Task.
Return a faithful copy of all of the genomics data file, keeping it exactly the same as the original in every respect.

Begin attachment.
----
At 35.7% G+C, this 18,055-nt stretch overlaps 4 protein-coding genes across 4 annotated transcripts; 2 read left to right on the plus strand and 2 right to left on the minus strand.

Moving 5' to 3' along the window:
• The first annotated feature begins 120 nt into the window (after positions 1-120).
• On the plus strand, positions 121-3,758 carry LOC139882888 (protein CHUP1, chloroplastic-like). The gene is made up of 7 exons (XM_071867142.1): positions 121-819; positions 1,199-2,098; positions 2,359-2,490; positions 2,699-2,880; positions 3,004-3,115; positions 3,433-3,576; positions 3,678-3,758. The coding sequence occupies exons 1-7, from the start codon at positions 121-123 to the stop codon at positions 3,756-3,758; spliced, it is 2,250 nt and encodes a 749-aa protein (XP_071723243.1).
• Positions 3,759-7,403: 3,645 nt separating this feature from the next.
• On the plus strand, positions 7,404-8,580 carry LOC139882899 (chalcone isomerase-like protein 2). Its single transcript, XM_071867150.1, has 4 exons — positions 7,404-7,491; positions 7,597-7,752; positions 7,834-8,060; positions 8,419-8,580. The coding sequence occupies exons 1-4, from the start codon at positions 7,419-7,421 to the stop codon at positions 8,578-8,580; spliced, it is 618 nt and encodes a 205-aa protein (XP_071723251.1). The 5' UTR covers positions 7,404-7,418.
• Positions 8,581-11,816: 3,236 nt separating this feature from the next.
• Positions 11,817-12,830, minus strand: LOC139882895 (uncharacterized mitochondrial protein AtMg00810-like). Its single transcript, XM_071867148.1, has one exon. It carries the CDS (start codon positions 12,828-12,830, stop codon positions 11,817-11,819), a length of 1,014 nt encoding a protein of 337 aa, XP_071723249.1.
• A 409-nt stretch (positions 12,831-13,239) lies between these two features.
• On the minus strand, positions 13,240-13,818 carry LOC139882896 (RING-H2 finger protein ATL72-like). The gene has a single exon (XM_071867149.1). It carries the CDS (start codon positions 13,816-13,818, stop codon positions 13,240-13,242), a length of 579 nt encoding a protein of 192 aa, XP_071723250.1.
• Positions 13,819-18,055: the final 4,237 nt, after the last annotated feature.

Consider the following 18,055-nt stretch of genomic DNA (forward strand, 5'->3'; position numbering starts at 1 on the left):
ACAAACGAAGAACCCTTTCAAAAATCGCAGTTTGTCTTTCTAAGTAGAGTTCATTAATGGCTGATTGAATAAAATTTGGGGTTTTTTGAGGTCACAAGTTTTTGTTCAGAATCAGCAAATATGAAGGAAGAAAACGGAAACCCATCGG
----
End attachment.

At 35.7% G+C, this 18,055-nt stretch overlaps 4 protein-coding genes across 4 annotated transcripts; 2 read left to right on the plus strand and 2 right to left on the minus strand.

Moving 5' to 3' along the window:
• The first annotated feature begins 120 nt into the window (after positions 1-120).
• On the plus strand, positions 121-3,758 carry LOC139882888 (protein CHUP1, chloroplastic-like). The gene is made up of 7 exons (XM_071867142.1): positions 121-819; positions 1,199-2,098; positions 2,359-2,490; positions 2,699-2,880; positions 3,004-3,115; positions 3,433-3,576; positions 3,678-3,758. The coding sequence occupies exons 1-7, from the start codon at positions 121-123 to the stop codon at positions 3,756-3,758; spliced, it is 2,250 nt and encodes a 749-aa protein (XP_071723243.1).
• Positions 3,759-7,403: 3,645 nt separating this feature from the next.
• On the plus strand, positions 7,404-8,580 carry LOC139882899 (chalcone isomerase-like protein 2). Its single transcript, XM_071867150.1, has 4 exons — positions 7,404-7,491; positions 7,597-7,752; positions 7,834-8,060; positions 8,419-8,580. The coding sequence occupies exons 1-4, from the start codon at positions 7,419-7,421 to the stop codon at positions 8,578-8,580; spliced, it is 618 nt and encodes a 205-aa protein (XP_071723251.1). The 5' UTR covers positions 7,404-7,418.
• Positions 8,581-11,816: 3,236 nt separating this feature from the next.
• Positions 11,817-12,830, minus strand: LOC139882895 (uncharacterized mitochondrial protein AtMg00810-like). Its single transcript, XM_071867148.1, has one exon. It carries the CDS (start codon positions 12,828-12,830, stop codon positions 11,817-11,819), a length of 1,014 nt encoding a protein of 337 aa, XP_071723249.1.
• A 409-nt stretch (positions 12,831-13,239) lies between these two features.
• On the minus strand, positions 13,240-13,818 carry LOC139882896 (RING-H2 finger protein ATL72-like). The gene has a single exon (XM_071867149.1). It carries the CDS (start codon positions 13,816-13,818, stop codon positions 13,240-13,242), a length of 579 nt encoding a protein of 192 aa, XP_071723250.1.
• Positions 13,819-18,055: the final 4,237 nt, after the last annotated feature.

Consider the following 18,055-nt stretch of genomic DNA (forward strand, 5'->3'; position numbering starts at 1 on the left):
ACAAACGAAGAACCCTTTCAAAAATCGCAGTTTGTCTTTCTAAGTAGAGTTCATTAATGGCTGATTGAATAAAATTTGGGGTTTTTTGAGGTCACAAGTTTTTGTTCAGAATCAGCAAATATGAAGGAAGAAAACGGAAACCCATCGG